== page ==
There are few missteps on Hozier – at its best it stuns and at its worst it’s a pleasant ride. But Hozier’s are not the skills of a one-trick-pony and that may well carry him beyond this very self-assured and solid debut.
Del Rey sounds alone, which is apt because these are some lonely damn songs. She’s often sung about being stuck with absent, uncaring men and loving them anyway, and Ultraviolence doesn’t change that.
Though it’s ridiculous to rank an album within an artist’s body of work on the day of its release ... I’m going to go ahead and do exactly that and place Morning Phase on Beck’s top shelf, alongside Odelay! and Sea Change.
Sure, this is the wrong album to expect any traditional form of focus from ... but Pink’s continual sleight-of-hand can make him seem less like a unique musical act himself and more like a gifted mimic cycling through colourful dress-ups.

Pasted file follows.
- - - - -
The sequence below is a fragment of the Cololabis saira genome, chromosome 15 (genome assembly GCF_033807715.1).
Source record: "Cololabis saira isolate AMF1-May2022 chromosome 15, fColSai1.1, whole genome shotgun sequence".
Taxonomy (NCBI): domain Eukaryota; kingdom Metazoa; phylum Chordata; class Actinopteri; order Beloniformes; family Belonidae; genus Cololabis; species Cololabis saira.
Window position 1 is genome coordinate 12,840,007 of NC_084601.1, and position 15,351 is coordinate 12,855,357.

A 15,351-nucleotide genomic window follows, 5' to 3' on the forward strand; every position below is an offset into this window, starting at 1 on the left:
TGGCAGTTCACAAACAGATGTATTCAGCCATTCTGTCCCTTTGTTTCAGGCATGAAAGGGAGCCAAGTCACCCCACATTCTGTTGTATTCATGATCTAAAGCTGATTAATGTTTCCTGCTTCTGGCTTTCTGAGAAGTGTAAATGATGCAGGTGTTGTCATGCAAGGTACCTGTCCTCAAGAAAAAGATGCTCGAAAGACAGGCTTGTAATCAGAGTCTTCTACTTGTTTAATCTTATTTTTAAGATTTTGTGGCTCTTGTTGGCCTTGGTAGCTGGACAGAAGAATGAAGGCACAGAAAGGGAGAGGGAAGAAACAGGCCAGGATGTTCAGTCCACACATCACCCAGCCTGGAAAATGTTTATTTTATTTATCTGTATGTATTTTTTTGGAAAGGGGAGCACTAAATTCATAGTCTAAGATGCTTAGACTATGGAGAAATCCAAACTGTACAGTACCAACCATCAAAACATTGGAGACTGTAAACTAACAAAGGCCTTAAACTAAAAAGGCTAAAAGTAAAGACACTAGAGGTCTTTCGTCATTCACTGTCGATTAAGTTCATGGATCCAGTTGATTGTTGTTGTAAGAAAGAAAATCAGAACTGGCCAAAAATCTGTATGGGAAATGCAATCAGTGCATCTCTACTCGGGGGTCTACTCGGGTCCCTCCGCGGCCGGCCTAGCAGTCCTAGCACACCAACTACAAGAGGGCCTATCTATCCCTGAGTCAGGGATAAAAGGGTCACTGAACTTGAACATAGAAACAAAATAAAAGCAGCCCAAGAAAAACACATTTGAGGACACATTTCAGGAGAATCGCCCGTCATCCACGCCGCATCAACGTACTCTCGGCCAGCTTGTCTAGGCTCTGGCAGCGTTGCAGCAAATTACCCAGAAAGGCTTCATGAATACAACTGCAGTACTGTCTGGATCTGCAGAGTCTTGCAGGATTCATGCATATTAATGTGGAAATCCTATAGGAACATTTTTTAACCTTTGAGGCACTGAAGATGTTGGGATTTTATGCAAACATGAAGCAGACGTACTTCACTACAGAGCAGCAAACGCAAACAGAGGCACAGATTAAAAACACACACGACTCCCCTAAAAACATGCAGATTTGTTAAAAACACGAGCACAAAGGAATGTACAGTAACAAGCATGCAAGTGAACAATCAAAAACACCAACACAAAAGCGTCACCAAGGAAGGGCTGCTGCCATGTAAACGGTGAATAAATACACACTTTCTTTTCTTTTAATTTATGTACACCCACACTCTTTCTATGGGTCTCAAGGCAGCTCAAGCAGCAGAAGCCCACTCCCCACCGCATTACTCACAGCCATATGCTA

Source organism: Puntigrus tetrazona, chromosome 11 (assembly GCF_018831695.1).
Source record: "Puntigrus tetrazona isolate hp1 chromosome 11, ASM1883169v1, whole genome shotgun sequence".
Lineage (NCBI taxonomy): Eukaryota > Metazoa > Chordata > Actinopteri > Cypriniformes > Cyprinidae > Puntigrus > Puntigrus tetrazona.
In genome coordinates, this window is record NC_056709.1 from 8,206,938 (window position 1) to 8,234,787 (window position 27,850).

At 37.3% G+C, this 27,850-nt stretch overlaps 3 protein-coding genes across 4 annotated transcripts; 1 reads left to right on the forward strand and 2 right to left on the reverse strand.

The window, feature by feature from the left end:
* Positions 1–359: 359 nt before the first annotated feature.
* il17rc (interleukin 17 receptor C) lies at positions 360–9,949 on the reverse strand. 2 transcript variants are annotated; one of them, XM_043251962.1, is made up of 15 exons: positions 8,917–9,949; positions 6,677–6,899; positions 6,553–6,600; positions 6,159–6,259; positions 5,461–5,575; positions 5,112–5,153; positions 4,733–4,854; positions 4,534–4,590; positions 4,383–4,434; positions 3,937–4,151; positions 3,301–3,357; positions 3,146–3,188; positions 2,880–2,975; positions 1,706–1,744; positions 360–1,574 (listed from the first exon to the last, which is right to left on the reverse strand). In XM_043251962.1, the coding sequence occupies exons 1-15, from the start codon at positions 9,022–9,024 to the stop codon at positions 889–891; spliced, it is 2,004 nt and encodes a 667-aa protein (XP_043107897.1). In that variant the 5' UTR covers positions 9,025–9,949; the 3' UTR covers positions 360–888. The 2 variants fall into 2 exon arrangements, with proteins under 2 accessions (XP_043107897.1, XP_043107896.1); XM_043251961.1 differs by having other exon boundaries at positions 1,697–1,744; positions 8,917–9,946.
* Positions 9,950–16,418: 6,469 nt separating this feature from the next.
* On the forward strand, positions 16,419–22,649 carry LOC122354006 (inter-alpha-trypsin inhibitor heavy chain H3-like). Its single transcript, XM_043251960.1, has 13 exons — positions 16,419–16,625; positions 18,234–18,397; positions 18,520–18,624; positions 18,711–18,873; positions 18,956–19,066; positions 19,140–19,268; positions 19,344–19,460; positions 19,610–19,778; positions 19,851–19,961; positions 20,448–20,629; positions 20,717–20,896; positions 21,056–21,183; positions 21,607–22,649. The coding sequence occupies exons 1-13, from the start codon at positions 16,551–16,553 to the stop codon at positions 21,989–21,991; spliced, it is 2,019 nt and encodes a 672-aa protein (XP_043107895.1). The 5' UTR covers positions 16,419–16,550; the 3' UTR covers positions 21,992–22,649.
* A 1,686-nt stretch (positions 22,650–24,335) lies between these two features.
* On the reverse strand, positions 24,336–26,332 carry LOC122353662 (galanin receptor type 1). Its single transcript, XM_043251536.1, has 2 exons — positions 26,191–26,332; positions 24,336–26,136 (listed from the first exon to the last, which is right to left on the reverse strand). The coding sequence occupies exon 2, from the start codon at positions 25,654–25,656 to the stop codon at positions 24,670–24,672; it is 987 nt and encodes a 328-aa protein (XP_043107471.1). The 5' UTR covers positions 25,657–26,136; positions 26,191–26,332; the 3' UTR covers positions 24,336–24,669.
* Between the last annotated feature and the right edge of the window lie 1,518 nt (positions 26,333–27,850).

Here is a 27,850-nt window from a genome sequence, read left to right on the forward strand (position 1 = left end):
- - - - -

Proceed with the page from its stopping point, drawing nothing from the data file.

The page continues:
Run the Jewels 2 takes the collaboration to the next level, establishing the duo as a unit – and one that’s not to be messed with.
Every note sung on LP1 is delivered with meaning, the clinical production never contaminating the sincerity on offer.
Like Slave Ambient, the indie-rockers’ third album repeatedly slips in and out of focus, while maintaining the yearning for forward momentum present in all of his work.
St Vincent may be intimidating in its intelligence, but it remains overwhelmingly accessible.